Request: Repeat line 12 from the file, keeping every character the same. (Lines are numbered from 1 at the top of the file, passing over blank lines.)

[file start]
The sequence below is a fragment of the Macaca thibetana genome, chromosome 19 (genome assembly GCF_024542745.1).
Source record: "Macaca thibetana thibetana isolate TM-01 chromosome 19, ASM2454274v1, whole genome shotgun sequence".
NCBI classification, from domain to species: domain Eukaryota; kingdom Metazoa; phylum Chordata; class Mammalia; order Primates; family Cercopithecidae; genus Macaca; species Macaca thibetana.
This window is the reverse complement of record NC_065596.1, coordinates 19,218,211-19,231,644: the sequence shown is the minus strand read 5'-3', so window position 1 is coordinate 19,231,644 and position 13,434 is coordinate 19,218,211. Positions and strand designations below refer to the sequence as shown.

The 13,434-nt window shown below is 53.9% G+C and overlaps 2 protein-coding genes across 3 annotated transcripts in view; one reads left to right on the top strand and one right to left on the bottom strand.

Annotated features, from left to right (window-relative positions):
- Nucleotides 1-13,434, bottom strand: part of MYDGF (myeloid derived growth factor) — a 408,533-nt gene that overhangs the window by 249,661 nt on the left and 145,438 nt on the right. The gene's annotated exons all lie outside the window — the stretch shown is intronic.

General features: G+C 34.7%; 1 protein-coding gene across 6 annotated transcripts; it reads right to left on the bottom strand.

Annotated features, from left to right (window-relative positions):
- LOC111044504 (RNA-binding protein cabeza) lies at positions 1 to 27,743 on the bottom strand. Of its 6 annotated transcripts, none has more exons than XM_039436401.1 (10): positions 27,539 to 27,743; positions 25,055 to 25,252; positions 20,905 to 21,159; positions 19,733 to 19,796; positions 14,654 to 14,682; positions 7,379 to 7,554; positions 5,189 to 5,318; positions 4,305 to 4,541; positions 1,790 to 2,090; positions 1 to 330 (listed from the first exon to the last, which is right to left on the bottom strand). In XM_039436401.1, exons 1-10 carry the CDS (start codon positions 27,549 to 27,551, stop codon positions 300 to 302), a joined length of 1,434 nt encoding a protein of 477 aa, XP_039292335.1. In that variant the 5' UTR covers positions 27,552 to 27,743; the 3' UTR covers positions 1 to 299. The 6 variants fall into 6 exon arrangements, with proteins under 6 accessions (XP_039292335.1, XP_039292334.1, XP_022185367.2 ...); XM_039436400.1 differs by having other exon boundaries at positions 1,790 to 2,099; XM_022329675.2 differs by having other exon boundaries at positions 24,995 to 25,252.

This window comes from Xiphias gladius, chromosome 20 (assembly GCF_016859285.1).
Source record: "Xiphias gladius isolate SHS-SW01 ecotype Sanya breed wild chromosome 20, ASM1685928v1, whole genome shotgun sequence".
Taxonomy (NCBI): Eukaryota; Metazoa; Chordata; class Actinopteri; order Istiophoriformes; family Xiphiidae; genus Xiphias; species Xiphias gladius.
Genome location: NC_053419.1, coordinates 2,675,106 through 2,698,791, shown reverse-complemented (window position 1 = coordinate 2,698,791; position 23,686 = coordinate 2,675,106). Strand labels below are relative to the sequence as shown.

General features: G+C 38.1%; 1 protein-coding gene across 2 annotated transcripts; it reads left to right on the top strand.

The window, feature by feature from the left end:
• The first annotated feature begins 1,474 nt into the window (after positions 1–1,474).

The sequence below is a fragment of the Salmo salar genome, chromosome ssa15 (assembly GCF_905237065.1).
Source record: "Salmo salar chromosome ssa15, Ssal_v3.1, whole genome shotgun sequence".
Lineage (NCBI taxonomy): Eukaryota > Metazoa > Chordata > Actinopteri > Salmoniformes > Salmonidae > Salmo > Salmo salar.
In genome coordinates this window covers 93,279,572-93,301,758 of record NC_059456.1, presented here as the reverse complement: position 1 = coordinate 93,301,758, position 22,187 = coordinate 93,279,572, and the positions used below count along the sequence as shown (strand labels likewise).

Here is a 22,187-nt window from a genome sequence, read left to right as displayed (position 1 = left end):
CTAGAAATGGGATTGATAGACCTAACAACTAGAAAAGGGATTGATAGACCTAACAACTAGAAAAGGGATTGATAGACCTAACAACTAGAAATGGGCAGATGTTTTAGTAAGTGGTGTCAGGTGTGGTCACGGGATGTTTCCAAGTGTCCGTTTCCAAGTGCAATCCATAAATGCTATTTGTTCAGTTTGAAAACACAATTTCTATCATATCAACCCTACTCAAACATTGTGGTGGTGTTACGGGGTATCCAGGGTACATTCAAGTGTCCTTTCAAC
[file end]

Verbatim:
Source record: "Xiphias gladius isolate SHS-SW01 ecotype Sanya breed wild chromosome 20, ASM1685928v1, whole genome shotgun sequence".